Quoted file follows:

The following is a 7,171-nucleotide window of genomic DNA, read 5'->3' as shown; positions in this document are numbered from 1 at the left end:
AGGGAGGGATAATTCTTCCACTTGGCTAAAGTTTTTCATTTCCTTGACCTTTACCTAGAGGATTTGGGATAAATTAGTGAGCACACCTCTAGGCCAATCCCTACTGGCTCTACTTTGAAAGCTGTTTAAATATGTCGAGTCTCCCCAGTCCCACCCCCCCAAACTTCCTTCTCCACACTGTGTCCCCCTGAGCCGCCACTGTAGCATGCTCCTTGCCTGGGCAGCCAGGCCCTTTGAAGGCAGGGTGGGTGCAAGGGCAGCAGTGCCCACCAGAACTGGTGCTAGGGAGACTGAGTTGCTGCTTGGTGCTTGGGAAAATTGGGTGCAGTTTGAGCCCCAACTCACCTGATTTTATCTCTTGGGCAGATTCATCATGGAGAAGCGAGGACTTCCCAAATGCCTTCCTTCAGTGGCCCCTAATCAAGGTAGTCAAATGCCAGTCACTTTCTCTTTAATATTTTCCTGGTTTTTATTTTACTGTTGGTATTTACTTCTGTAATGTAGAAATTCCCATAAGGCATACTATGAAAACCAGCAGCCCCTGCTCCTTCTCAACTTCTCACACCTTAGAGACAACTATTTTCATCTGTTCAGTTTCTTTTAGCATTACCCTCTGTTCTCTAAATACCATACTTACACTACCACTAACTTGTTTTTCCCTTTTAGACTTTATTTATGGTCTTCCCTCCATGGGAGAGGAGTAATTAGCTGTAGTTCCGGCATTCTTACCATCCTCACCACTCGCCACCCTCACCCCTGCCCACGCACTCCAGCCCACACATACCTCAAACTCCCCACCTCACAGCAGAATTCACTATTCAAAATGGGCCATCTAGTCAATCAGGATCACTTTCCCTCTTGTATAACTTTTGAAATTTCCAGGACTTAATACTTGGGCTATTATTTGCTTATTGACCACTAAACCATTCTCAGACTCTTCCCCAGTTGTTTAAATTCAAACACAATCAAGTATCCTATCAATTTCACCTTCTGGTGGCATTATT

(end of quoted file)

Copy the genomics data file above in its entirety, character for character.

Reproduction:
The following is a 7,171-nucleotide window of genomic DNA, read 5'->3' as shown; positions in this document are numbered from 1 at the left end:
AGGGAGGGATAATTCTTCCACTTGGCTAAAGTTTTTCATTTCCTTGACCTTTACCTAGAGGATTTGGGATAAATTAGTGAGCACACCTCTAGGCCAATCCCTACTGGCTCTACTTTGAAAGCTGTTTAAATATGTCGAGTCTCCCCAGTCCCACCCCCCCAAACTTCCTTCTCCACACTGTGTCCCCCTGAGCCGCCACTGTAGCATGCTCCTTGCCTGGGCAGCCAGGCCCTTTGAAGGCAGGGTGGGTGCAAGGGCAGCAGTGCCCACCAGAACTGGTGCTAGGGAGACTGAGTTGCTGCTTGGTGCTTGGGAAAATTGGGTGCAGTTTGAGCCCCAACTCACCTGATTTTATCTCTTGGGCAGATTCATCATGGAGAAGCGAGGACTTCCCAAATGCCTTCCTTCAGTGGCCCCTAATCAAGGTAGTCAAATGCCAGTCACTTTCTCTTTAATATTTTCCTGGTTTTTATTTTACTGTTGGTATTTACTTCTGTAATGTAGAAATTCCCATAAGGCATACTATGAAAACCAGCAGCCCCTGCTCCTTCTCAACTTCTCACACCTTAGAGACAACTATTTTCATCTGTTCAGTTTCTTTTAGCATTACCCTCTGTTCTCTAAATACCATACTTACACTACCACTAACTTGTTTTTCCCTTTTAGACTTTATTTATGGTCTTCCCTCCATGGGAGAGGAGTAATTAGCTGTAGTTCCGGCATTCTTACCATCCTCACCACTCGCCACCCTCACCCCTGCCCACGCACTCCAGCCCACACATACCTCAAACTCCCCACCTCACAGCAGAATTCACTATTCAAAATGGGCCATCTAGTCAATCAGGATCACTTTCCCTCTTGTATAACTTTTGAAATTTCCAGGACTTAATACTTGGGCTATTATTTGCTTATTGACCACTAAACCATTCTCAGACTCTTCCCCAGTTGTTTAAATTCAAACACAATCAAGTATCCTATCAATTTCACCTTCTGGTGGCATTATT